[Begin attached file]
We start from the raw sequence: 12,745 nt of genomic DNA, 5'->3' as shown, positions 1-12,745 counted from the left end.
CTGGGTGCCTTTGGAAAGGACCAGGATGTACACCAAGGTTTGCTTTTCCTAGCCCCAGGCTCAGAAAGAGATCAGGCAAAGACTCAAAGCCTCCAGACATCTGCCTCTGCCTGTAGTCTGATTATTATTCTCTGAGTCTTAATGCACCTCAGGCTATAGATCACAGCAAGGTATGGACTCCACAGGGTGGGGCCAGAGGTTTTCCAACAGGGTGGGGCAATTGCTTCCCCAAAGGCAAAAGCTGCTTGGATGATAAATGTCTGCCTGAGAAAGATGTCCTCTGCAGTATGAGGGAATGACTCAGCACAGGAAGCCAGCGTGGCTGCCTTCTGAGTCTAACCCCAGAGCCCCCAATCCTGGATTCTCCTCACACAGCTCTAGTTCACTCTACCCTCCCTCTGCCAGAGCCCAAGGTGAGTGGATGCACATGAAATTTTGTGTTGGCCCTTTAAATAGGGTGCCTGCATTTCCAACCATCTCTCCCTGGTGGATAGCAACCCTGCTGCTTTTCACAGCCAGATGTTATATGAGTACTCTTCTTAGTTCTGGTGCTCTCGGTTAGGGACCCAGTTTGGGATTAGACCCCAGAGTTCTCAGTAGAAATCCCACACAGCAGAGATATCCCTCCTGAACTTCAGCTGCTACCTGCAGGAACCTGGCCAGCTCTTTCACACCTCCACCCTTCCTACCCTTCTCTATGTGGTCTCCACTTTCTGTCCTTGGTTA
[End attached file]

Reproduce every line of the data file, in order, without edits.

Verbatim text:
We start from the raw sequence: 12,745 nt of genomic DNA, 5'->3' as shown, positions 1-12,745 counted from the left end.
CTGGGTGCCTTTGGAAAGGACCAGGATGTACACCAAGGTTTGCTTTTCCTAGCCCCAGGCTCAGAAAGAGATCAGGCAAAGACTCAAAGCCTCCAGACATCTGCCTCTGCCTGTAGTCTGATTATTATTCTCTGAGTCTTAATGCACCTCAGGCTATAGATCACAGCAAGGTATGGACTCCACAGGGTGGGGCCAGAGGTTTTCCAACAGGGTGGGGCAATTGCTTCCCCAAAGGCAAAAGCTGCTTGGATGATAAATGTCTGCCTGAGAAAGATGTCCTCTGCAGTATGAGGGAATGACTCAGCACAGGAAGCCAGCGTGGCTGCCTTCTGAGTCTAACCCCAGAGCCCCCAATCCTGGATTCTCCTCACACAGCTCTAGTTCACTCTACCCTCCCTCTGCCAGAGCCCAAGGTGAGTGGATGCACATGAAATTTTGTGTTGGCCCTTTAAATAGGGTGCCTGCATTTCCAACCATCTCTCCCTGGTGGATAGCAACCCTGCTGCTTTTCACAGCCAGATGTTATATGAGTACTCTTCTTAGTTCTGGTGCTCTCGGTTAGGGACCCAGTTTGGGATTAGACCCCAGAGTTCTCAGTAGAAATCCCACACAGCAGAGATATCCCTCCTGAACTTCAGCTGCTACCTGCAGGAACCTGGCCAGCTCTTTCACACCTCCACCCTTCCTACCCTTCTCTATGTGGTCTCCACTTTCTGTCCTTGGTTA